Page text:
The Poetry of Cinema – Naropa and the University of Colorado Present MOVING IMAGES

The Poetry of Cinema
CU and Naropa explore the links between film and the written word
by Adam Perry for Boulder Weekly, 6-23-2011

Though an obscure class or two on film studies or screenwriting sometimes appears on the course list at Naropa University, the Buddhist-inspired Boulder school has no film studies major. However, since 1999, Naropa has enjoyed the presence of the novelist, singer-songwriter and screenwriter Junior Burke, who is on the Jack Kerouac School of Disembodied Poetics faculty and was formerly its chair. Burke has also taught film studies at the University of Colorado Boulder for the past half-dozen years, and he was an integral part of bringing this weekend’s Moving Images poetry and film conference to Naropa’s Summer Writing Program (SWP) in conjunction with CU’s film studies and creative writing programs.

Billed as “the first symposium of its kind, bringing scholars, filmmakers and poets together to explore the intersection of film and poetry,” Moving Images is the product of Burke’s introduction to University of Chicago heavyweight Tom Gunning (director of the school’s Department of Cinema and Media Studies) two years ago.

“Tom was coming out here and doing some teaching at CU, and I met him through [former CU film studies chair] Dan Boord,” Burke tells Boulder Weekly. “He had just received a Mellon grant and was going to be able to put on several events around the country, so we decided to put on a film/poetics event at Naropa, and it’s been two years of planning.

“It came about through the history between CU film studies and the Kerouac School, in terms of strengthening the relationship between film and poetics,” Burke says. “In some ways it’s an interesting fit because of Stan Brakhage [who taught at CU until his death in 2003] being the founding spirit of the film studies department over at CU and his experimental mode and his stature in that little alternative film world. In many ways that is a good fit in terms of the Kerouac School being an ‘outrider’ lineage and experimental for its time.”

The late Stan Brakhage

Over three days at Naropa and CU, approximately 20 speakers — including academics, writers and filmmakers — will use Moving Images’ platform to explore the relationship between poetry and moving pictures since the era of silent film. According to Lisa Birman, director of Naropa’s Summer Writing program, the fact that Moving Pictures coincides with the second week of SWP wasn’t planned at all.

“Funnily enough, we already had a film/poetics theme for week two of the Summer Writing Program before we knew this was gonna happen. So when Junior came and said, ‘What do you think about this idea?’ the timing was actually just phenomenal,” Birman says.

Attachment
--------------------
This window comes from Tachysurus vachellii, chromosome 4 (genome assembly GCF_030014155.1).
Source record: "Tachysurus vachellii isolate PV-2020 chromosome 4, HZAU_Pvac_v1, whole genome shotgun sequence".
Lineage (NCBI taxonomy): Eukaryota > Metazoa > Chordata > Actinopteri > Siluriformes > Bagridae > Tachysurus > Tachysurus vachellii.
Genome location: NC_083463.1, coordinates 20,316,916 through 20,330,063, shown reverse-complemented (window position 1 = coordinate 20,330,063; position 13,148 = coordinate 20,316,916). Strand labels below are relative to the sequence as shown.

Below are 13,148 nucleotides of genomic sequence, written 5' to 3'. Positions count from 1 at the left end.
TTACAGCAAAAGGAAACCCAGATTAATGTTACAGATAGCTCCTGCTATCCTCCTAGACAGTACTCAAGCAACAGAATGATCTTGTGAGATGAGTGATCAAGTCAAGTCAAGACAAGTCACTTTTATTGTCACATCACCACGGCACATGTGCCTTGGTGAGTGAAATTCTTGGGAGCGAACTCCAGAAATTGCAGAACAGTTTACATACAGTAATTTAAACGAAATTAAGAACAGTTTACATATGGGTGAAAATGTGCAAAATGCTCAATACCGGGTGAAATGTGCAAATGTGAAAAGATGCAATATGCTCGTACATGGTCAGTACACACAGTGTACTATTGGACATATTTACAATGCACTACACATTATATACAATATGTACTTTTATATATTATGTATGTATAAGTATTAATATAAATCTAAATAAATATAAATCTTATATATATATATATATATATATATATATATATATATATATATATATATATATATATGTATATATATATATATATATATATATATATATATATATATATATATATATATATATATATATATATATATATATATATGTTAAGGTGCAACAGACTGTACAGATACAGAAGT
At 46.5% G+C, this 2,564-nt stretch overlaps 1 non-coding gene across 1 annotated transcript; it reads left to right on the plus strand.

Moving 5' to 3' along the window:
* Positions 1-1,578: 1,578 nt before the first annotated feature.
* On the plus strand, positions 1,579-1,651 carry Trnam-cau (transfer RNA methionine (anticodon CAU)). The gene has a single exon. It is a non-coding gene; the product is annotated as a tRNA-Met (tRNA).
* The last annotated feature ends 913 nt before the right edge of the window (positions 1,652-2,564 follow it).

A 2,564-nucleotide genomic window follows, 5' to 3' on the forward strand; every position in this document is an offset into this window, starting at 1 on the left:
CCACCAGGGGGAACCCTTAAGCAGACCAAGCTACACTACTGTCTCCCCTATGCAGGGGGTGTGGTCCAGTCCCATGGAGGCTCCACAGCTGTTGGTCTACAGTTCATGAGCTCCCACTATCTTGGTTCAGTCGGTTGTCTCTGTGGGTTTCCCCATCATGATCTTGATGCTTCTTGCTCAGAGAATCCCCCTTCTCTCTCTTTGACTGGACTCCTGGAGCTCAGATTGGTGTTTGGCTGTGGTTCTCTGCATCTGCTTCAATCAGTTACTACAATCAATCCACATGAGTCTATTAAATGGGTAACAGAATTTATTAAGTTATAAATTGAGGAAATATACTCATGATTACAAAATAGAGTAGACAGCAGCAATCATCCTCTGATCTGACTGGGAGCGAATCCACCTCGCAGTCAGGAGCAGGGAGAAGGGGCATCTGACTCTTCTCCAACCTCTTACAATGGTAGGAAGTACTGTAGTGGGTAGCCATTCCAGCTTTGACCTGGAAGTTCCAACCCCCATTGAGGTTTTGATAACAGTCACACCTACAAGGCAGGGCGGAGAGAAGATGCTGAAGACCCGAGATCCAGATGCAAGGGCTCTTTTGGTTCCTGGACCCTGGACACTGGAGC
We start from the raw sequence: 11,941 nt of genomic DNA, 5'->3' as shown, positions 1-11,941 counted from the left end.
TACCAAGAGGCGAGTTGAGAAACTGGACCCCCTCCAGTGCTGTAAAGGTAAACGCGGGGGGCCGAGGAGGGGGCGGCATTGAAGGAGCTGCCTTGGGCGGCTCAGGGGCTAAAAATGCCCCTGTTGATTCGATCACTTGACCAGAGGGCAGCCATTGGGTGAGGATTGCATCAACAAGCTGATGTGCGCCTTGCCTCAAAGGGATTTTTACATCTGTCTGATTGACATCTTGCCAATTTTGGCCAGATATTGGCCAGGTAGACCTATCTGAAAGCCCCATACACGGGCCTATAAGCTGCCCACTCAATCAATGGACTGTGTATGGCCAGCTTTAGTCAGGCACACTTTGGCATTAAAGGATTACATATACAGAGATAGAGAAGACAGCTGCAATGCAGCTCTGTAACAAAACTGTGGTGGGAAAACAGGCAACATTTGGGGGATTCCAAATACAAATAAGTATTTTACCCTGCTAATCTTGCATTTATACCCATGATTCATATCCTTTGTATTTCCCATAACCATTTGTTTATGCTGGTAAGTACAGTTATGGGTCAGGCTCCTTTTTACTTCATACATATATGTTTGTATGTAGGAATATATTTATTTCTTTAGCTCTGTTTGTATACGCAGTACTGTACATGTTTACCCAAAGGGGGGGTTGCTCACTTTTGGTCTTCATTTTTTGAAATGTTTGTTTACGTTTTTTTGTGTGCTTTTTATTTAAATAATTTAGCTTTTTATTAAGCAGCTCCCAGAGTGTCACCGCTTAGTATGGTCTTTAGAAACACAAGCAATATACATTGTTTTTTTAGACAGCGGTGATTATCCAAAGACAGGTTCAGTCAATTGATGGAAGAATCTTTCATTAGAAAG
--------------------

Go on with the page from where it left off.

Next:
CU film studies Professor Phil Solomon, who considers himself a “poetic filmmaker” and whose own filmmaking strives for “poetic overtones,” is also participating in Moving Images and calls it “a perfect storm.”

“I am interested in promoting a stronger relationship between [CU] film studies and Naropa,” he says. “I’m not particularly interested in the literal juxtaposition of poetry and film. In point of fact, I have rarely seen it done successfully — that is, images accompanying a poem being read on the soundtrack. For me, poetry lives in blessed silence on the written page. More often than not, I prefer to read it than hear it read aloud — so what interests me are what I would call ‘poetic films’ and what I would call ‘cinematic poetry,’ poems which evoke a cinematic sense or evoke a cinematic sense of place or atmosphere and create uncanny juxtapositions — like film editing or dissolves — as you scan over the words.”

During Moving Images, Solomon will be analyzing Brakhage’s notable 1980 film, Murder Psalm, as it relates to “the crucial differences between image metaphor and language metaphor.” Solomon stresses that he was “thrilled” at the news that Gunning, whom he calls “the premiere film scholar in the U.S.,” is coming to Boulder to talk about the relationship between film and poetry. Unfortunately, Gunning turned down Boulder Weekly’s interview request because of three dissertation defenses due in the past week, but perhaps his involvement in this weekend’s conference will speak for itself.

“I know his fine critical writing,” Kerouac School founder and internationally renowned poet Anne Waldman says of Gunning, “and it will be a great honor and pleasure to encounter him live and addressing the creative community in Boulder. We welcome this unprecedented collaboration.”

Naropa’s faculty has included such legendary film-interested literary icons as William Burroughs, Allen Ginsberg and the wild-eyed archivist Harry Smith. Still, perhaps no one in Naropa’s colorful history of revered underground icons has been so involved with the juxtaposition of film and poetry as Waldman, whose interest in film began in her youth and who has been collaborating with her husband, the filmmaker Ed Bowes, for the past decade.

“I grew up in Manhattan and saw a lot of experimental films as a young per son, which opened and illuminated the dark cave of my brain,” Waldman tells Boulder Weekly. “Montage and jumpcuts and syncretic layering have always been important in my own writing. Manatee/Humanity [Penguin, 2009] has a section mimicking a film narrative. I’ve worked with filmmakers over the years, and appeared in an early Adolphus Mekas film [and] also in an early film by Robert Kramer.”